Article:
Minding the Gap (2018) <><><><>

This documentary is nominated for an Oscar this year and can be seen on Hulu. It follows three friends, Kiere Johnson, Bing Liu, and Zack Mulligan, as they become adults in Rockford, IL. Bing Liu is the director and inserts himself into the story in a creative way.


This documentary reminded me of people I have met around where I grew up. Certain views on the world and education expressed in this movie echo what I have heard friends and friends of friends say. I was drawn in quickly to the story and enjoyed seeing these people's lives evolve over a few years.


Minding the Gap is a skateboarding reference when clearing an obstacle. Skateboarding is an outlet for all three of these young men for similar reasons; it is an escape. The movie does a stellar job of slowly revealing the reason why they all skated so much. Those same stimuli, that pushed the boys to skate, have had lasting effects on their lives. This film allows Kiere, Bing and Zack, to explore how they will use their past experiences throughout their lives.


Kiere is black. Despite having many white friends, he has to deal with being black. It is a constant in his life that he has adapted to. Seeing his interactions with his family reveals more about him. It is an interesting exploration in a small way of what it is like to grow up in america as a black man.


Bing's largest on-screen presence is when he interviews his mother. It is an emotionally powerful moment for both Bing and his mom. This is the part of the film that Bing gives up control of the camera. It isn't a pleasant discussion, but it is one of the few moments we get to see him vulnerable.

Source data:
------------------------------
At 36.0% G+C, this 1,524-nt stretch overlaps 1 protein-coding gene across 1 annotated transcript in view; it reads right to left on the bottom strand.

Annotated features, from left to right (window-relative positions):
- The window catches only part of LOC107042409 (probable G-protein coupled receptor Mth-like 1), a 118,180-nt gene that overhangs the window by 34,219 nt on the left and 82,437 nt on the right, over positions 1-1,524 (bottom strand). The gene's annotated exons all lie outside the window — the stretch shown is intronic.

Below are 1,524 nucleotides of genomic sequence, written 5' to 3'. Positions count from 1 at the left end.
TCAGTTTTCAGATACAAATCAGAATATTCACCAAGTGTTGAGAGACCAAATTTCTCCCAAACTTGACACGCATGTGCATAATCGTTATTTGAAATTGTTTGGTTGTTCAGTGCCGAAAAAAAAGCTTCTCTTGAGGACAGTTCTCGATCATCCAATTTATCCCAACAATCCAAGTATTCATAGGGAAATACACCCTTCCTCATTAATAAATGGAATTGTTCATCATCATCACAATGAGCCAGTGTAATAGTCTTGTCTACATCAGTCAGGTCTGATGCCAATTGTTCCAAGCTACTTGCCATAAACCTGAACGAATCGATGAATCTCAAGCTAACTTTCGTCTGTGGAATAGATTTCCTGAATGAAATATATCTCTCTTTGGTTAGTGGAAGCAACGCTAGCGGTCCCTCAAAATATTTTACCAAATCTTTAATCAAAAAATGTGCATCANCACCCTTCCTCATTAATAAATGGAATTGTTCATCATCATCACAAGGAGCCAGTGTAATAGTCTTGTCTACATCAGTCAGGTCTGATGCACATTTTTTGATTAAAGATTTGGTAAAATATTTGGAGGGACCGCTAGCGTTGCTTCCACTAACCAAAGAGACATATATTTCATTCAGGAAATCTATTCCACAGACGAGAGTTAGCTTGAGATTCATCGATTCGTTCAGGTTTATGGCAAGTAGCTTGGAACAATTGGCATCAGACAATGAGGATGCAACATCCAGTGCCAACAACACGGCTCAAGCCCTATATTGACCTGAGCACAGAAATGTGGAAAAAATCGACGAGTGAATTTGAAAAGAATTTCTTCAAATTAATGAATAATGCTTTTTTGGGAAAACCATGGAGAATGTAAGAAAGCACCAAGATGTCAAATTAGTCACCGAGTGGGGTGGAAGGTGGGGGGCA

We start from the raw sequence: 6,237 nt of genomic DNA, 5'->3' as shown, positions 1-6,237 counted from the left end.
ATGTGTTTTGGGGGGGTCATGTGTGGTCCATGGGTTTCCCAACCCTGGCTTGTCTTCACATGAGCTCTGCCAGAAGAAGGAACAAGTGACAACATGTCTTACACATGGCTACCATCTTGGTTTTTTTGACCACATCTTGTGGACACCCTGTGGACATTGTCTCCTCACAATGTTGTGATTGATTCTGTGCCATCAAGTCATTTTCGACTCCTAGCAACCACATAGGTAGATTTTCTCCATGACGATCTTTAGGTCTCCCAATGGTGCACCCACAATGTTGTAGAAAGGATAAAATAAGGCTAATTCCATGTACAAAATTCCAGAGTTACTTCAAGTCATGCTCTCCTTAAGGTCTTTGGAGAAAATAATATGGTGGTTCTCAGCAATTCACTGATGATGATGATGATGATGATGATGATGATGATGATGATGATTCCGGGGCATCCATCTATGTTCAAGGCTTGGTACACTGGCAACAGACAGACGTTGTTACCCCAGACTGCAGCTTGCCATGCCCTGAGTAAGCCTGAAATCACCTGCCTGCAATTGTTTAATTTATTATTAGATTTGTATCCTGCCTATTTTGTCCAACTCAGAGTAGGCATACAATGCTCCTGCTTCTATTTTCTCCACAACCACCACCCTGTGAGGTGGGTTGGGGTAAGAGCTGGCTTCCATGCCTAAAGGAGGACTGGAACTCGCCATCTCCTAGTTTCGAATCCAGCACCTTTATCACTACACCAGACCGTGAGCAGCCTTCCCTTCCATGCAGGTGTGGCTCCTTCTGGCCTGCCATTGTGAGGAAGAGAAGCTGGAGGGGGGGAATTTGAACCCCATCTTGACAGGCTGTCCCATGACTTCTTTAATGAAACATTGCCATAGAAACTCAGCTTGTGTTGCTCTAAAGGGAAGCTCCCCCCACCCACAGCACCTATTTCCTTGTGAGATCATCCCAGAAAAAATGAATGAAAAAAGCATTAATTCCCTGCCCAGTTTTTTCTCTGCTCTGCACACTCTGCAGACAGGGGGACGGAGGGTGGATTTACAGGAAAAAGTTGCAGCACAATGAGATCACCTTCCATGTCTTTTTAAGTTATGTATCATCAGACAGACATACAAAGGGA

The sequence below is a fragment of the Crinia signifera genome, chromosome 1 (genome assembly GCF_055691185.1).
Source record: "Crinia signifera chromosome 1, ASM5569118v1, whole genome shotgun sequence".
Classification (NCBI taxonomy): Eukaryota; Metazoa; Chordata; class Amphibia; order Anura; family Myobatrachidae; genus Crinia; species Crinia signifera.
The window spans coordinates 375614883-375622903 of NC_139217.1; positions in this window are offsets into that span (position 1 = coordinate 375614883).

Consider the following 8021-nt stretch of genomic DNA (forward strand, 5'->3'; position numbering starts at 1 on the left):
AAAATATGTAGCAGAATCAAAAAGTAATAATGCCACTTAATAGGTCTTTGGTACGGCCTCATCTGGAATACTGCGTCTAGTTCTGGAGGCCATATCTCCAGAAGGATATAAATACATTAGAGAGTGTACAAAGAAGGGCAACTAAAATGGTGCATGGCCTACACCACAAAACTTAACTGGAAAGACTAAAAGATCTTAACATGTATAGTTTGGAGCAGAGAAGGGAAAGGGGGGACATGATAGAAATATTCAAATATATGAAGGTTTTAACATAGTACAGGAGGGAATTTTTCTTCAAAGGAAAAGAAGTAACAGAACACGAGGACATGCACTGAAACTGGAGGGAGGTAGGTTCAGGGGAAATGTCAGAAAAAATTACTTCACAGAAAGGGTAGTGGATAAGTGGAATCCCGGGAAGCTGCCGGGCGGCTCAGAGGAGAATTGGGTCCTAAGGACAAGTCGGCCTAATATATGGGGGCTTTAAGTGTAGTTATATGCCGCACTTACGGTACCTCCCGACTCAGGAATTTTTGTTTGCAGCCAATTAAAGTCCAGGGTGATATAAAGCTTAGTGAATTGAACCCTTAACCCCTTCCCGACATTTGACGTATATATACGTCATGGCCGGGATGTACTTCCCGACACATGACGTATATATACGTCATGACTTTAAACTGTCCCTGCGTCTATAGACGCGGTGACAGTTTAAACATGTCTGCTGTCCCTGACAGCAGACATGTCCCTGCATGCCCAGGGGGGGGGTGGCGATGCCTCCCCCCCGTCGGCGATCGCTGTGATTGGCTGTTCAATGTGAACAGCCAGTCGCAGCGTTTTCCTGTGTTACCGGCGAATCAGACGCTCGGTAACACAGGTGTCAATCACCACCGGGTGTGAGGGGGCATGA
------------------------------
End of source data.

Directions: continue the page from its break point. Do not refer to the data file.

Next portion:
Zack can't be discussed without Nina and their child. He struggles with manhood, adulthood, and fatherhood all at once in his early twenties. If i had one criticism of the film, it is that we don't see Zack open up with 100% honesty about his upbringing. It always feels like he is holding back something. His relationship with Nina and their son is a substitute or stand-in for what the rest of his story lacks. There is probably a reason we don't hear from Zack's parents, but it felt like a noticeable absence to me.


I don't think this should win the Oscar, Free Solo is where my money is. Minding the Gap is a great documentary that every young male should watch. I highly recommend seeing it to everyone at any stage in their life.

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©2019 by Sean Whitehurst